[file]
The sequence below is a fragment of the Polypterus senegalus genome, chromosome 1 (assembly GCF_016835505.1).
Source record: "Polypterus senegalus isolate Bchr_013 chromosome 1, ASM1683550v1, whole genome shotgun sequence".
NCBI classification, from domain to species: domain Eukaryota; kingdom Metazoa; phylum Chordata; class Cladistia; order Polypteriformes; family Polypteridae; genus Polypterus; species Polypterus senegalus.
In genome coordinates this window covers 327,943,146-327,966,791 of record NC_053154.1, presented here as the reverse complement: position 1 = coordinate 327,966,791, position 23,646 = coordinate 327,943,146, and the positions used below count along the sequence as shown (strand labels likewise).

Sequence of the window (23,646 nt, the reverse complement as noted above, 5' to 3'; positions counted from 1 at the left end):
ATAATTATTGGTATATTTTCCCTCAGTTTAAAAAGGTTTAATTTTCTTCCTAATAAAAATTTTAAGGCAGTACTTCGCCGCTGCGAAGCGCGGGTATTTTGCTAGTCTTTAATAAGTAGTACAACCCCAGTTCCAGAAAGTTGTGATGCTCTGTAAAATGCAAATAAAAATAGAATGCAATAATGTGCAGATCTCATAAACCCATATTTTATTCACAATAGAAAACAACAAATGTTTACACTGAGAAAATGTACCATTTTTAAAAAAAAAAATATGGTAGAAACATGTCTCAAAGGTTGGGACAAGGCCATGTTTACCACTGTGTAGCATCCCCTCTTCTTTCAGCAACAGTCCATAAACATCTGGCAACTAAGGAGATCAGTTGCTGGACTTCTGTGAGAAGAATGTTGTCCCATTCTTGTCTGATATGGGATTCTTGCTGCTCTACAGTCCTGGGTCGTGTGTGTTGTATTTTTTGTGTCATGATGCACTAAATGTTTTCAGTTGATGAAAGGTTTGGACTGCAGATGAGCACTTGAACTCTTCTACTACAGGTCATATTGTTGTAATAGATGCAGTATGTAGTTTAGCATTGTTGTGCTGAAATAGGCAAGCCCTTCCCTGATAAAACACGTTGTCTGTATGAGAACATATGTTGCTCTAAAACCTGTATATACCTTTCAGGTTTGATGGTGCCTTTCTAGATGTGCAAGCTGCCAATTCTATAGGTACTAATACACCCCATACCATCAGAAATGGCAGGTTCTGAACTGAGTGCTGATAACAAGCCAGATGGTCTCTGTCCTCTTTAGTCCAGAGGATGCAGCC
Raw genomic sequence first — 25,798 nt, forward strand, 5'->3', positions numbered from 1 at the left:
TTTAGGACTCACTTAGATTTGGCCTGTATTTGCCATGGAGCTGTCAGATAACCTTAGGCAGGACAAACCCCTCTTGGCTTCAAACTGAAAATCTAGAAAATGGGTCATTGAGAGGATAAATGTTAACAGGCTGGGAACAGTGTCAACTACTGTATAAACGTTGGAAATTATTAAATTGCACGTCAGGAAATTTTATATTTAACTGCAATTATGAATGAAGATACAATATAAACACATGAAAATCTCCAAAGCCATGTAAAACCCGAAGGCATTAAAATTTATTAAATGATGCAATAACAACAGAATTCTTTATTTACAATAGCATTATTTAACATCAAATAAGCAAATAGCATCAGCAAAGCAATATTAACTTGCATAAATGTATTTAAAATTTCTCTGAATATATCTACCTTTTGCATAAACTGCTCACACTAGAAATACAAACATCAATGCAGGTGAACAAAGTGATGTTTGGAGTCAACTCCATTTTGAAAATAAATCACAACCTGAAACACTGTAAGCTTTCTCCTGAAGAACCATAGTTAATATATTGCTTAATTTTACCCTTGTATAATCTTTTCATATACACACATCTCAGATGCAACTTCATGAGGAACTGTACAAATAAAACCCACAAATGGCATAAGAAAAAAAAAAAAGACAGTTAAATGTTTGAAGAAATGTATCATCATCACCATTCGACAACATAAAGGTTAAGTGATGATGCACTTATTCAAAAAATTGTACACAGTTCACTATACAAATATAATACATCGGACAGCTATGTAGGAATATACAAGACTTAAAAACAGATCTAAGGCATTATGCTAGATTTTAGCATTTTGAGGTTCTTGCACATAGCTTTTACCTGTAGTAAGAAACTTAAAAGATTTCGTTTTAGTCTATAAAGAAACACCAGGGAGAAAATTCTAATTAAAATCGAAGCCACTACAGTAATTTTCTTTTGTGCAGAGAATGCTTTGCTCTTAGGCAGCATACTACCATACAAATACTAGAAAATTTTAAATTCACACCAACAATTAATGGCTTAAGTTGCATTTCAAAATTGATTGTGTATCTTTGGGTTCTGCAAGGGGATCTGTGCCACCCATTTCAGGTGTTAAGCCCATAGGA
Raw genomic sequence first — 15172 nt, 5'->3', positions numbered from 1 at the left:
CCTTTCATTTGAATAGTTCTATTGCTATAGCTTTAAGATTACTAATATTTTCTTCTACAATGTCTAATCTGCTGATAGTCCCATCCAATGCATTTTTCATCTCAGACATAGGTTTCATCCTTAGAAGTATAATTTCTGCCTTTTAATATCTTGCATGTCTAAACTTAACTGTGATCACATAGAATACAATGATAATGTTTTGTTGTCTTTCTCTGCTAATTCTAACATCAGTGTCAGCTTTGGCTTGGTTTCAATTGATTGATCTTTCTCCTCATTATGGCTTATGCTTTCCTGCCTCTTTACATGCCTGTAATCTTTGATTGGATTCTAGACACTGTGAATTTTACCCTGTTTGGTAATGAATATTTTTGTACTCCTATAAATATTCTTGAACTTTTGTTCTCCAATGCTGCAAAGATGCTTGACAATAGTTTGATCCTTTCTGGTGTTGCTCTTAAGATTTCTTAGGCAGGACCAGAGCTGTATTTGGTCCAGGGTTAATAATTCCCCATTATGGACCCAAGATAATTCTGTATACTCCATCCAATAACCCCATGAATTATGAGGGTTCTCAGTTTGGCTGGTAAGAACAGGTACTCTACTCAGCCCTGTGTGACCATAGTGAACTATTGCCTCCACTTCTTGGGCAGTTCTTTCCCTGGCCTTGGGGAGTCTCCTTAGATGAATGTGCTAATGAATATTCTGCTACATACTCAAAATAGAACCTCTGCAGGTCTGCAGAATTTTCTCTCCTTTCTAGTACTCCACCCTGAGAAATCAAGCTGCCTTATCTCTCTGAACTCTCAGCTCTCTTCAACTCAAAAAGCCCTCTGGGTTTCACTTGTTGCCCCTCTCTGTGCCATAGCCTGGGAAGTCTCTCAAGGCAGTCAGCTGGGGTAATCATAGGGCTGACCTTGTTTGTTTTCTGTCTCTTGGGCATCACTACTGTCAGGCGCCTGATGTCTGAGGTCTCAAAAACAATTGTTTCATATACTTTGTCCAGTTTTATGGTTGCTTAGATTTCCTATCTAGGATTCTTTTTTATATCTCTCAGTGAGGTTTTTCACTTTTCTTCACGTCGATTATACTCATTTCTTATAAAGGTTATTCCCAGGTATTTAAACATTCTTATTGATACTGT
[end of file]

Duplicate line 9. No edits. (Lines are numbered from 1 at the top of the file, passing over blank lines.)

Raw genomic sequence first — 15172 nt, 5'->3', positions numbered from 1 at the left: